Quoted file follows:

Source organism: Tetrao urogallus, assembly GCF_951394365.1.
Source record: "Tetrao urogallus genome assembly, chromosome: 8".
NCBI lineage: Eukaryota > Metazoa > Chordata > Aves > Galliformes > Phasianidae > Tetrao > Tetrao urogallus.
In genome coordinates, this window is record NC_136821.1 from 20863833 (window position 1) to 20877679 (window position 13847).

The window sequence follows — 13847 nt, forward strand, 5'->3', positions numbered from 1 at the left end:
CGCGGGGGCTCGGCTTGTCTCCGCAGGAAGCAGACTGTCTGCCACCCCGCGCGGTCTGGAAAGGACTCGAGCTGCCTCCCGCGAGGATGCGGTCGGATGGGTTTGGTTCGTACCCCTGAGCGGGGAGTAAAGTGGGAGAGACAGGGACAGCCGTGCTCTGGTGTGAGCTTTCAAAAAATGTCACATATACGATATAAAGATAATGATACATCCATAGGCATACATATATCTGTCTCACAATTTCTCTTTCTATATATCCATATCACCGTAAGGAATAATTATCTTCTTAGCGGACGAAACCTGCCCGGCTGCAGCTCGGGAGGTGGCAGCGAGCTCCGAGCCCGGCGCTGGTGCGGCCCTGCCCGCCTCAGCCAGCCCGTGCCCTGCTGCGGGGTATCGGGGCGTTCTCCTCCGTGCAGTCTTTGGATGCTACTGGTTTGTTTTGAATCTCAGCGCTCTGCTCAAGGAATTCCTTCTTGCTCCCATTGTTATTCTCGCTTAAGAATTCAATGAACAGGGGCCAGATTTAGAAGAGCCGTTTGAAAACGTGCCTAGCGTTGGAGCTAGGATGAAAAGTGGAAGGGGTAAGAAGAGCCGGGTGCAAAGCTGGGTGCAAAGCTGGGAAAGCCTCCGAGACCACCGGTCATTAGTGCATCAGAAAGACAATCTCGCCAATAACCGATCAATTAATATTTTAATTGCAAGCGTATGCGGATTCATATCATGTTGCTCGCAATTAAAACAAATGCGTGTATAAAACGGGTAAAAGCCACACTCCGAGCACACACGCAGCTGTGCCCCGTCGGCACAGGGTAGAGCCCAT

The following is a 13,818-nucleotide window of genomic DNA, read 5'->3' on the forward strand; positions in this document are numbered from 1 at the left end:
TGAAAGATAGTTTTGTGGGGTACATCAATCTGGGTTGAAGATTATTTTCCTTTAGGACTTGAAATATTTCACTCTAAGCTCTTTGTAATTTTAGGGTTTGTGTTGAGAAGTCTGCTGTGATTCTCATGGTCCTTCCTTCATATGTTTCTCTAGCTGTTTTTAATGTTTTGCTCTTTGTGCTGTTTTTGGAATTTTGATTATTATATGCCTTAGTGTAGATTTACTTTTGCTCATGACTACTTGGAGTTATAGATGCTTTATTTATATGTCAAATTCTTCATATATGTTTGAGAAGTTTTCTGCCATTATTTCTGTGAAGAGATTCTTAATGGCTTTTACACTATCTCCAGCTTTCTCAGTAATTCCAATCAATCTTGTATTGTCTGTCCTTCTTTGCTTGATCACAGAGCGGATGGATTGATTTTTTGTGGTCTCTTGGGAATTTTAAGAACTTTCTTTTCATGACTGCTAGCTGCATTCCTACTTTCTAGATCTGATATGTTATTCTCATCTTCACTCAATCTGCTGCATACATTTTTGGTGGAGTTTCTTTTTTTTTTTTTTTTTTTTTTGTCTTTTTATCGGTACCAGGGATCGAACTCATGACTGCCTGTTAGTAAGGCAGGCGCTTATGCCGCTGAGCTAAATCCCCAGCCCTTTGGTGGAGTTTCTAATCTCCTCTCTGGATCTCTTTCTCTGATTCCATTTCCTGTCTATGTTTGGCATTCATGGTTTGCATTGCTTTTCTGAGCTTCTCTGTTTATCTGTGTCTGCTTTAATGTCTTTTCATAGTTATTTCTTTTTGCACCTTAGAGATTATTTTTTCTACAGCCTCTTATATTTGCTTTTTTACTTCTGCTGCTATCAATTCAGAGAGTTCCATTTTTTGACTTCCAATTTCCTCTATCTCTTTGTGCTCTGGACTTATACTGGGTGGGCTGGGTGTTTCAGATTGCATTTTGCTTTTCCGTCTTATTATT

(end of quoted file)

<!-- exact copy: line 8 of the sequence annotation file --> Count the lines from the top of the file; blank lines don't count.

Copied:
TGAAAGATAGTTTTGTGGGGTACATCAATCTGGGTTGAAGATTATTTTCCTTTAGGACTTGAAATATTTCACTCTAAGCTCTTTGTAATTTTAGGGTTTGTGTTGAGAAGTCTGCTGTGATTCTCATGGTCCTTCCTTCATATGTTTCTCTAGCTGTTTTTAATGTTTTGCTCTTTGTGCTGTTTTTGGAATTTTGATTATTATATGCCTTAGTGTAGATTTACTTTTGCTCATGACTACTTGGAGTTATAGATGCTTTATTTATATGTCAAATTCTTCATATATGTTTGAGAAGTTTTCTGCCATTATTTCTGTGAAGAGATTCTTAATGGCTTTTACACTATCTCCAGCTTTCTCAGTAATTCCAATCAATCTTGTATTGTCTGTCCTTCTTTGCTTGATCACAGAGCGGATGGATTGATTTTTTGTGGTCTCTTGGGAATTTTAAGAACTTTCTTTTCATGACTGCTAGCTGCATTCCTACTTTCTAGATCTGATATGTTATTCTCATCTTCACTCAATCTGCTGCATACATTTTTGGTGGAGTTTCTTTTTTTTTTTTTTTTTTTTTTGTCTTTTTATCGGTACCAGGGATCGAACTCATGACTGCCTGTTAGTAAGGCAGGCGCTTATGCCGCTGAGCTAAATCCCCAGCCCTTTGGTGGAGTTTCTAATCTCCTCTCTGGATCTCTTTCTCTGATTCCATTTCCTGTCTATGTTTGGCATTCATGGTTTGCATTGCTTTTCTGAGCTTCTCTGTTTATCTGTGTCTGCTTTAATGTCTTTTCATAGTTATTTCTTTTTGCACCTTAGAGATTATTTTTTCTACAGCCTCTTATATTTGCTTTTTTACTTCTGCTGCTATCAATTCAGAGAGTTCCATTTTTTGACTTCCAATTTCCTCTATCTCTTTGTGCTCTGGACTTATACTGGGTGGGCTGGGTGTTTCAGATTGCATTTTGCTTTTCCGTCTTATTATT